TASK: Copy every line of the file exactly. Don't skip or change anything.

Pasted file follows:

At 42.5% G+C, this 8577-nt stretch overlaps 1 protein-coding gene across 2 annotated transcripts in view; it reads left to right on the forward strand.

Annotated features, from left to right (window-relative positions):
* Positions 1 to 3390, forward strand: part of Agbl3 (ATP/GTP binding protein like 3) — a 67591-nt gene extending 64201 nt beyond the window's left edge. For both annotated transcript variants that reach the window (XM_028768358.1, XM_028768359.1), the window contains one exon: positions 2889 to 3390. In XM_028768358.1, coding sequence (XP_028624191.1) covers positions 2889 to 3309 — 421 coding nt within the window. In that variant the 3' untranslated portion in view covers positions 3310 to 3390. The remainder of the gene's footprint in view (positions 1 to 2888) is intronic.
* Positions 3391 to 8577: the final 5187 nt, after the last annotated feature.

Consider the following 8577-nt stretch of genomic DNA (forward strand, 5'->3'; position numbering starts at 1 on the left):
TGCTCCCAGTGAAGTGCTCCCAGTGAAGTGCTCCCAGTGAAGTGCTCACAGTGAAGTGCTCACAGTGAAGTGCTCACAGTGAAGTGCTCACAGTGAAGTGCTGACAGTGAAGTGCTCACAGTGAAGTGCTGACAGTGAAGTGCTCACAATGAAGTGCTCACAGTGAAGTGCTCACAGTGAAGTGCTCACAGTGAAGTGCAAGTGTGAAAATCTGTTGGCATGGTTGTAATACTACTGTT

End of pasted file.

At 42.5% G+C, this 8577-nt stretch overlaps 1 protein-coding gene across 2 annotated transcripts in view; it reads left to right on the forward strand.

Annotated features, from left to right (window-relative positions):
* Positions 1 to 3390, forward strand: part of Agbl3 (ATP/GTP binding protein like 3) — a 67591-nt gene extending 64201 nt beyond the window's left edge. For both annotated transcript variants that reach the window (XM_028768358.1, XM_028768359.1), the window contains one exon: positions 2889 to 3390. In XM_028768358.1, coding sequence (XP_028624191.1) covers positions 2889 to 3309 — 421 coding nt within the window. In that variant the 3' untranslated portion in view covers positions 3310 to 3390. The remainder of the gene's footprint in view (positions 1 to 2888) is intronic.
* Positions 3391 to 8577: the final 5187 nt, after the last annotated feature.

Consider the following 8577-nt stretch of genomic DNA (forward strand, 5'->3'; position numbering starts at 1 on the left):
TGCTCCCAGTGAAGTGCTCCCAGTGAAGTGCTCCCAGTGAAGTGCTCACAGTGAAGTGCTCACAGTGAAGTGCTCACAGTGAAGTGCTCACAGTGAAGTGCTGACAGTGAAGTGCTCACAGTGAAGTGCTGACAGTGAAGTGCTCACAATGAAGTGCTCACAGTGAAGTGCTCACAGTGAAGTGCTCACAGTGAAGTGCAAGTGTGAAAATCTGTTGGCATGGTTGTAATACTACTGTT